Australia's reviled immigration-detention system appeared on the brink of breakdown yesterday, with police braced for a fifth night of riots at one centre, unrest spreading to others and an asylum-seeker found hanged in his room – the fourth such suicide in a year.
Tensions were highest on Christmas Island, a remote Australian territory in the Indian Ocean that has the country's largest detention facility. On Thursday night, 250 men armed with poles, bricks and concrete blocks set fire to buildings after charging police lines and trying to storm perimeter fences. Officers used tear gas and non-lethal "beanbag" bullets to regain control.
It was the fourth night of trouble at the centre, which has been wracked by violent protests and mass break-outs over the past week. Refugee advocates say detainees are frustrated at delays in processing their asylum applications. But the Immigration Minister, Chris Bowen, warned yesterday that such action would only lessen the likelihood of their applications succeeding.
The detention system has been under strain for the past year, thanks to increasing numbers of refugees arriving by boat, mainly from Iran, Iraq, Afghanistan and Sri Lanka. Overcrowding – there are nearly 2,000 detainees on Christmas Island in a facility originally designed for 400 – and longer processing times have created a tinderbox situation. They have also generated despair, as demonstrated by the death of a 20-year-old Afghan man at the Scherger Detention Centre in Queensland. The young man, said to be from the Hazara minority, reportedly hanged himself with a bedsheet.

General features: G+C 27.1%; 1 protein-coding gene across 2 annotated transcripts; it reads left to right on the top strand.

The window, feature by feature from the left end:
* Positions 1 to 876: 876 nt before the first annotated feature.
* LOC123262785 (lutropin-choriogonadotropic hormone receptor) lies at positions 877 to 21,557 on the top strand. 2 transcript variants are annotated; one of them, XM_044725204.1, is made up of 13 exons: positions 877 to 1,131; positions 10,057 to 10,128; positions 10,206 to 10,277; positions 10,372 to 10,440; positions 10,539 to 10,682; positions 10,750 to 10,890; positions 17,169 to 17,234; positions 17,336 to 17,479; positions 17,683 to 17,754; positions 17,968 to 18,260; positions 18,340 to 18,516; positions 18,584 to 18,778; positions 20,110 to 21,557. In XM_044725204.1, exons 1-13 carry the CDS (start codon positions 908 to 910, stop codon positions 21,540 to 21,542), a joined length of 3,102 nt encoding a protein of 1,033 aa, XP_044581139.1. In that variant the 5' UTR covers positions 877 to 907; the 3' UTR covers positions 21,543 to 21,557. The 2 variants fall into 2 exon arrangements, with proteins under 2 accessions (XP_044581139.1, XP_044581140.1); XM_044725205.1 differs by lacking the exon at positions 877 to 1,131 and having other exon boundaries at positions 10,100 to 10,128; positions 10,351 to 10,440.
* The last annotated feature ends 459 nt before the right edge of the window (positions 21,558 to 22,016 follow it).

As the government talked tough and police reinforcements were flown to Christmas Island – where at least 30 asylum-seekers died last December when their boat crashed into rocks during a storm – the president of Australia's Human Rights Commission, Catherine Branson, warned that mandatory detention was a recipe for tragedy.
"We think the way to address the problem is to deal with the underlying structural problem, which is a system that has too many people held for too long in detention for indefinite periods of time," she said.
Australia is the only Western nation that locks up all adults who arrive claiming refugee status. A leading mental-health expert, Patrick McGorry, has described the immigration detention centres as "factories for producing mental illness and mental disorder". Of the asylum-seekers currently awaiting visas, most have been incarcerated for more than six months and some for up to 18 months.
While the scale of the problem of unauthorised arrivals is minuscule compared with Europe – about 6,500 "boat people" arrived in Australia last year – the issue is politically explosive. "The government has totally lost control of our detention system," Tony Abbott, the opposition leader, said yesterday. "The only way to stop the unrest on Christmas Island is to stop the boats."
That seems unlikely to happen. A vessel carrying 145 people was intercepted in Australian waters on Thursday; the previous day, one with 48 passengers was picked up. Meanwhile, there have been disturbances this week at mainland detention centres, including the remote Curtin facility in Western Australia where 100 people staged a protest. At the Broadmeadows centre in Victoria, a 17-year-old Iraqi climbed a tall tree and threatened to jump after learning that his asylum application had been rejected on security grounds. And in Darwin, detainees held a rooftop protest at one centre and staged a mass walk-out at another.
Yesterday the Immigration Department began transferring asylum-seekers from Christmas Island to ease overcrowding. The government also announced that it was fast-tracking the security checks refugees must undergo once their applications are approved.Reuse content